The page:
|Tim McElligott Blog|
Natural-Disaster Analogies for Telecom Wearing Thin
I admire TM Forum Chairman Keith Willetts and all he’s done for the telecom software sector and subsequently for the communications industry as a whole. But I have to say, the picture he painted this week on the canvas of his tremendously successful conference in Dublin struck me as melodramatic. But it’s not just his painting. It’s the brush strokes of many experts who see, and always seem to see, only the doom on the horizon for communications service providers.
I don’t know why his words struck me this way, because he has been saying similar things for as long as I have been covering this industry, calling on service providers to transform their businesses or else. Perhaps it is because I have seen service providers weather the storm so many times that I am less concerned than he and others that they will succumb to the competitive pressure de jour. And speaking of weathering the storm, I assure you I have made my last natural disaster analogy for describing the competitive and/or economic turmoil in the telecom industry. We have been beset by enough figurative tsunamis, tornados, nuclear winters (not that this one is natural), droughts and floods – and survived – that Chicken Little is beginning to look and sound like Marcus Welby, MD delivering his best bedside manner.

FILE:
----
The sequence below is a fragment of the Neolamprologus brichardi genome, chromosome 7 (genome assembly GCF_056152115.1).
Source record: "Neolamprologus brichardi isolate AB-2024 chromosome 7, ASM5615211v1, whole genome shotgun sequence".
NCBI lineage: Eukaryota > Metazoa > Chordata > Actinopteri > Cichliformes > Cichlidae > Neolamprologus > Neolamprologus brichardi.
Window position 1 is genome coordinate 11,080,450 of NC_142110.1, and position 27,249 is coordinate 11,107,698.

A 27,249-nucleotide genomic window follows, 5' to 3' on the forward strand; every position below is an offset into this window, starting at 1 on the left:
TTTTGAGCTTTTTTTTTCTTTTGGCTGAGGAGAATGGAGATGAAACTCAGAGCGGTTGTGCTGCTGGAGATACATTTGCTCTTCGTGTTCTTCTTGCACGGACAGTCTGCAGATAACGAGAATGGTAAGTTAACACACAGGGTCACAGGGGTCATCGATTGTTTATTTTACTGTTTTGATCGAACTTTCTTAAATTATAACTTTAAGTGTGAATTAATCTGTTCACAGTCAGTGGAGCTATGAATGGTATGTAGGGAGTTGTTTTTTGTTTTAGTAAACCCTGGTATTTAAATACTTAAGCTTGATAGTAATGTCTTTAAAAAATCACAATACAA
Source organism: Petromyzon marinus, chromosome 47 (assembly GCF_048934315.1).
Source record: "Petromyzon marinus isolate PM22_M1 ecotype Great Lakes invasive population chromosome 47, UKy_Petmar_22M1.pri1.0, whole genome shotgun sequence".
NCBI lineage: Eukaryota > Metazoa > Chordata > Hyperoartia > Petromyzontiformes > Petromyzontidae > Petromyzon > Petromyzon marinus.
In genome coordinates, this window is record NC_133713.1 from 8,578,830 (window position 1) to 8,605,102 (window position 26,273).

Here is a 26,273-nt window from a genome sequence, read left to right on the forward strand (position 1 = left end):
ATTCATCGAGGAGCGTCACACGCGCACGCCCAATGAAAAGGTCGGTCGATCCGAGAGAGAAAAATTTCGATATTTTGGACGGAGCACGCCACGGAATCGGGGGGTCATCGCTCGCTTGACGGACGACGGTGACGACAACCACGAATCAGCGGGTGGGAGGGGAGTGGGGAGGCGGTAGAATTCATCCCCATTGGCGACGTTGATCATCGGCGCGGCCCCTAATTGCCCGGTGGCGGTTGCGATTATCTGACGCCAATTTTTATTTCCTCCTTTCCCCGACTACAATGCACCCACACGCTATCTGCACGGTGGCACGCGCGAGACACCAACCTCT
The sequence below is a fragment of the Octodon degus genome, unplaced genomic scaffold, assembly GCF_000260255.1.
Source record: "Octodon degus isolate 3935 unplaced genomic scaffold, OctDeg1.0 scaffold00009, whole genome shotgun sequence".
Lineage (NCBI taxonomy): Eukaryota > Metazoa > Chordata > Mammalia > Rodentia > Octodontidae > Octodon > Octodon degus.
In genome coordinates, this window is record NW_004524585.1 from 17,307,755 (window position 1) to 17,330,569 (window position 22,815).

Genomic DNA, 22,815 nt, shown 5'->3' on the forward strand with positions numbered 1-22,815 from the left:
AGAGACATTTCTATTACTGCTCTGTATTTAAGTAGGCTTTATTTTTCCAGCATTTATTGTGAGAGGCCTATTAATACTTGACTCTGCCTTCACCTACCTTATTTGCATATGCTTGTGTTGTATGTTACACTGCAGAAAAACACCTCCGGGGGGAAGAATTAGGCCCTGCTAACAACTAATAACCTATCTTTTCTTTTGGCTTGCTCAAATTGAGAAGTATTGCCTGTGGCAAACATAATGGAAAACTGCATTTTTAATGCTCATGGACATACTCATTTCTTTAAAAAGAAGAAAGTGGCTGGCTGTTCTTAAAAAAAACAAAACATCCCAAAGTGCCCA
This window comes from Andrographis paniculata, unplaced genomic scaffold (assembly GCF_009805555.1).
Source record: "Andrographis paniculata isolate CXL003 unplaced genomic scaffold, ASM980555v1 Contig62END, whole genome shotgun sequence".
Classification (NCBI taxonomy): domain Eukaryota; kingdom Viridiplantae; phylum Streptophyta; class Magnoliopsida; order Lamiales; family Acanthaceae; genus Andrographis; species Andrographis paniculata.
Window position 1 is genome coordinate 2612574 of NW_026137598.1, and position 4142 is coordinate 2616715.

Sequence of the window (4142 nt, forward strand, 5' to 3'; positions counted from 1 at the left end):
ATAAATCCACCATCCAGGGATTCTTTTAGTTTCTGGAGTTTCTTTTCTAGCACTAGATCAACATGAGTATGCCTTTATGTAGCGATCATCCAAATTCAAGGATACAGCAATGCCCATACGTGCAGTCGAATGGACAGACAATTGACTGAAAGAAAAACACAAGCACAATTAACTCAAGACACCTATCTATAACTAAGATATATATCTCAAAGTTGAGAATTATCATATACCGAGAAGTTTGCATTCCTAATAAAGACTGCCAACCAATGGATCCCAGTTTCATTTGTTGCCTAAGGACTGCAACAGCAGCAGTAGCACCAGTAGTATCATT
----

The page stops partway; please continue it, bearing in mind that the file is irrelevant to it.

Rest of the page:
I think we’ve all learned in the last year to avoid the tsunami analogy, and the more severe our weather becomes, we’ll all have to start looking outside of Mother Nature for comparisons, but old habits are hard to break. So Willetts' new analogy is the digital tornado. In his keynote address this week, of which I have only seen reports since I was preoccupied on this side of the Atlantic, and in his new book, “Unzipping the Digital World," he describes ways the industry can best weather this tornado. They are all good suggestions by the way and should be heeded, but I think we are losing something in the translation when people, not just Willetts, talk about the digital revolution as if it is some outside influence, some destructive and unpredictable force with which the stodgy, old telcos must learn to deal, as if it is a phenomenon for which the industry itself wasn’t responsible for creating. What force but telecom supplied the wind for such whirlwind change? Telecom was instrumental in launching the digital revolution.
Granted, some opportunities were lost, some residual benefits not realized, and others innovated while telcos were busy building the physical foundation that enabled them to do so. But the industry was not blindsided by the digital concept. It is part of the telecom DNA. And I don’t think communications service providers are in danger of being shoved out of the marketplace, even by Google or Microsoft or any of the other rumored new-age giants. All would be better served by partnerships because this juggernaut is too big and too complex for one or two companies to handle. Anyone who tries to be the content creator, distributor, app developer, device maker, network provider, ISP, social media trendsetter and friend will stretch themselves to the limit, lose focus and crumble.